|Rolls-Royce Trent 1000 displayed at Virginia Tech|
|National origin||United Kingdom|
|First run||14 February 2006|
|Major applications||Boeing 787 Dreamliner|
|Program cost||US$7.7 billion|
|Unit cost||US$41.7 million incl. support|
|Developed into||Rolls-Royce Trent XWB
Rolls-Royce Trent 7000
The Rolls-Royce Trent 1000 is a British turbofan engine, developed from earlier Trent series engines. The Trent 1000 powered the Boeing 787 Dreamliner on its maiden flight, and on its first commercial flight.
On 6 April 2004 Boeing announced that it had selected two engine partners for its new 787: Rolls-Royce and General Electric (GE). In June 2004, the first public engine selection was made by Air New Zealand who chose the Trent 1000 for its two firm orders. In the largest 787 order, that of Japan's All Nippon Airways, Rolls-Royce was selected as the engine supplier. The deal is valued at $1bn (£560m) and covers 30 787-3s and 20 787-8s.
The first run of the Trent 1000 was on 14 February 2006. First flight on Rolls-Royce's own flying testbed (a modified Boeing 747-200) was successfully performed on 18 June 2007 from TSTC Waco Airport. The engine received joint certification from the FAA and EASA on 7 August 2007 (7-8-7 in Europe).
The Trent 1000 is the launch engine on both initial 787 variants, the -8 with ANA and the -9 with Air New Zealand. On 7 July 2007, Rolls-Royce secured its largest ever order from an aircraft leasing company when International Lease Finance Corporation placed an order worth $1.3 billion at list prices for Trent 1000s to power 40 of the 787s which it has on order ($16.25 m per engine). On 27 September 2007 British Airways announced the selection of the Trent 1000 to power 24 Boeing 787 aircraft.
The 787 was introduced in September 2011 with Package A with 1% worse thrust specific fuel consumption (TSFC) than the initial Boeing specification, which was matched by Package B certified in December 2011, then improved by Package C offering 1% better fuel burn than specified and EASA certified in September 2013. From early operations, GE claimed a 2% fuel burn advantage and 1% better performance retention.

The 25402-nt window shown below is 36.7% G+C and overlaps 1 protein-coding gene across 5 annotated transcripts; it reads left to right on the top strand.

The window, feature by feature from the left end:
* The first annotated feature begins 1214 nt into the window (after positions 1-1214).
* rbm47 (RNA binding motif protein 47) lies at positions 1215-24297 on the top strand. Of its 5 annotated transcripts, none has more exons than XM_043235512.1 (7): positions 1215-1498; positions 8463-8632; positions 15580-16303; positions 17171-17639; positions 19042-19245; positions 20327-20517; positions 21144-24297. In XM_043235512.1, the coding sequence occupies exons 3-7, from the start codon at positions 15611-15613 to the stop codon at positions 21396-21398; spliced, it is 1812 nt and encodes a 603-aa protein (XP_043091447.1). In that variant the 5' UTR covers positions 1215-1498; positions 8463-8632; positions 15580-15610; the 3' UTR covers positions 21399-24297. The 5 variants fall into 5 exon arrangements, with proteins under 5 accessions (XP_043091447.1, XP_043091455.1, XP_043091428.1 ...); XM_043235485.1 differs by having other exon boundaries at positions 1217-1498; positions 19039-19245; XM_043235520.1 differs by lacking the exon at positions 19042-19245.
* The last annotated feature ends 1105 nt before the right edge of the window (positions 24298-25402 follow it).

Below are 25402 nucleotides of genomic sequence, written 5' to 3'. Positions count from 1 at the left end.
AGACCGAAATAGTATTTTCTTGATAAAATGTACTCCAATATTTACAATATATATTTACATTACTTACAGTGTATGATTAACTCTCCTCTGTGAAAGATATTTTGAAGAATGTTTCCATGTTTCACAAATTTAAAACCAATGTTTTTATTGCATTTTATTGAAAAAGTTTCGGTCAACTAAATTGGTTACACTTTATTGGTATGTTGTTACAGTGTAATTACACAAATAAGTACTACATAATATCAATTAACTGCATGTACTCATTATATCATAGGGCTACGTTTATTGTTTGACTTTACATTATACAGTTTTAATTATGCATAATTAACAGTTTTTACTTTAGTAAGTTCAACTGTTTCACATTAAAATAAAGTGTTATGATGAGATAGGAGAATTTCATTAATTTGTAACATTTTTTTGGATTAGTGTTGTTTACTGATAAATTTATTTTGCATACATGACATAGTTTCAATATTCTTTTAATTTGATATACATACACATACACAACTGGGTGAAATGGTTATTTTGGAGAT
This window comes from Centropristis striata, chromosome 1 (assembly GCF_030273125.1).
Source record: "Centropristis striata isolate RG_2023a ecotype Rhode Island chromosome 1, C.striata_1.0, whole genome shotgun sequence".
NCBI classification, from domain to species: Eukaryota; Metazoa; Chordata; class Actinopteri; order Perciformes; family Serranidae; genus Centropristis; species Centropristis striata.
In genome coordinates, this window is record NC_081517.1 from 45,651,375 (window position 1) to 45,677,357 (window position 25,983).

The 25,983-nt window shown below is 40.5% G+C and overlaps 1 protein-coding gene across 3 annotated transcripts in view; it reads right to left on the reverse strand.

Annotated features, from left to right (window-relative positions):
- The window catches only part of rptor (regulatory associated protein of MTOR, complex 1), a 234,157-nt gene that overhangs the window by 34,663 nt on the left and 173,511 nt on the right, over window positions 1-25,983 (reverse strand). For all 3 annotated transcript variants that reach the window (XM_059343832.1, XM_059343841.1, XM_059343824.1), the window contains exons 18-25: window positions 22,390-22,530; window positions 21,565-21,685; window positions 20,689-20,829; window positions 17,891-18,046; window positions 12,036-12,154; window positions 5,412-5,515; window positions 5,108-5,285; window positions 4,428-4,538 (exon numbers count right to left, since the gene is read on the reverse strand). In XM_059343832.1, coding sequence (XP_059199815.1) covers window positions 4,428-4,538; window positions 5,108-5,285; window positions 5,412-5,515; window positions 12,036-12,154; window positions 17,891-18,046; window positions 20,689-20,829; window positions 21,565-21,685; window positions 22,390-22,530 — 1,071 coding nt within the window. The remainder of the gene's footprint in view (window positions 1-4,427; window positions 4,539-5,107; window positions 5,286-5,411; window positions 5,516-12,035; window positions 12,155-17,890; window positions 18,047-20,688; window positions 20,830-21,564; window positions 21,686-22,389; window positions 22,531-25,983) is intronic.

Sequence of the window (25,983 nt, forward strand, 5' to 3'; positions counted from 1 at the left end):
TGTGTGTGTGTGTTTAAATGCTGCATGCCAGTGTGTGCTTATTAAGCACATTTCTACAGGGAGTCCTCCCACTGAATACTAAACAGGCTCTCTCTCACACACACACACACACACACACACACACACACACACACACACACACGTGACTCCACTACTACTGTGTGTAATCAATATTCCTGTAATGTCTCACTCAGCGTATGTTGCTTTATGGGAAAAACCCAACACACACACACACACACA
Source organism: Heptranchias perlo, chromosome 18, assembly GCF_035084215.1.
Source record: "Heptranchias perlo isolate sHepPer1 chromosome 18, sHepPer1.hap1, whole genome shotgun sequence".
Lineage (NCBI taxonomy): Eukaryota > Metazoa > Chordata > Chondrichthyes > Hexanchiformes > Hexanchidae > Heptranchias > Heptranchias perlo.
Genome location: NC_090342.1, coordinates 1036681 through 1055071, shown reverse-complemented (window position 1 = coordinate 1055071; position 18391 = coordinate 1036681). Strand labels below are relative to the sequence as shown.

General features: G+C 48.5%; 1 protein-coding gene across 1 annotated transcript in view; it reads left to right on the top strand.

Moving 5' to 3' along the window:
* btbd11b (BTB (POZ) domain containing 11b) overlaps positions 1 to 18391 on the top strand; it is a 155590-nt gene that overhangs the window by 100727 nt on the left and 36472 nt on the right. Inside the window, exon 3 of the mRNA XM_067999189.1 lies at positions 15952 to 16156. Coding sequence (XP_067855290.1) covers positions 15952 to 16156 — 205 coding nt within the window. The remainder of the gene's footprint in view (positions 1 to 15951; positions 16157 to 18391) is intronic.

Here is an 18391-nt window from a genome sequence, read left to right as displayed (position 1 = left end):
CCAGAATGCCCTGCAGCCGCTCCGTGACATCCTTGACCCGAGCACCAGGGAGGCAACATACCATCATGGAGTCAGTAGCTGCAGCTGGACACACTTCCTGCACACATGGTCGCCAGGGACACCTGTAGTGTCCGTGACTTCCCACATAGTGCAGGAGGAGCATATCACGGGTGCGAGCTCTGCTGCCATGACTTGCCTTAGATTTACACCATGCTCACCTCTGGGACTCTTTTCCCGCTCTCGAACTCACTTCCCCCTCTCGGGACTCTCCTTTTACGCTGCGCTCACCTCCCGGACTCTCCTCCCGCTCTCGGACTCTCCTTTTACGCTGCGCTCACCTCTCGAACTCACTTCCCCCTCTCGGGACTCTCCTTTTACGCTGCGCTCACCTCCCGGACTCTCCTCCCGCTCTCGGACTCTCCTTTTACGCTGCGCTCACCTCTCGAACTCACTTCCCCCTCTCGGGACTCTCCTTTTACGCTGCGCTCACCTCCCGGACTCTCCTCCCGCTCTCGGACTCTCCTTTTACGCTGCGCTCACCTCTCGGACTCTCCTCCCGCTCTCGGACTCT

In March 2014, of the 787 firm orderbook, Rolls had 321 (31%), GE 564 (55%) and 146 were undecided (14%). The performance improvement packages rectified fuel burn and reliability issues, but problems in the active fleet persist and durability problems with certain components remain for 400 to 500 engines in 2017.
Corrosion-related fatigue cracking of IPT blades was discovered at All Nippon Airways in early 2016. Engines showing excessive corrosion were pulled from service and repaired in a shop visit, more corrosion-resistant blades were developed and rolled-out. HPT blades fatigue was checked and IPC rotor seals inspected but several airlines had to ground 787s. Rolls had to spend $35 million on unexpected “technical provisions” for its in-service Trent 1000 fleet in 2017.
In April 2018, the inspection interval for 380 Package C Trent 1000s was reduced from every 200 flights to every 80 to address durability problems, as the EASA could reduce ETOPS from 330 to 140 minutes and should be followed by the US FAA, impacting trans-Pacific flights.
Rolls-Royce designed an improved version targeting at least 2% better fuel burn than the current Trent 1000 Package C. Rolls-Royce claims to offer up to 3% lower fuel burn than the competition. The company claims it helps reducing General Electric's dominance of the Boeing 787 engine market, with 42% of newly declared engine orders now going to Rolls-Royce.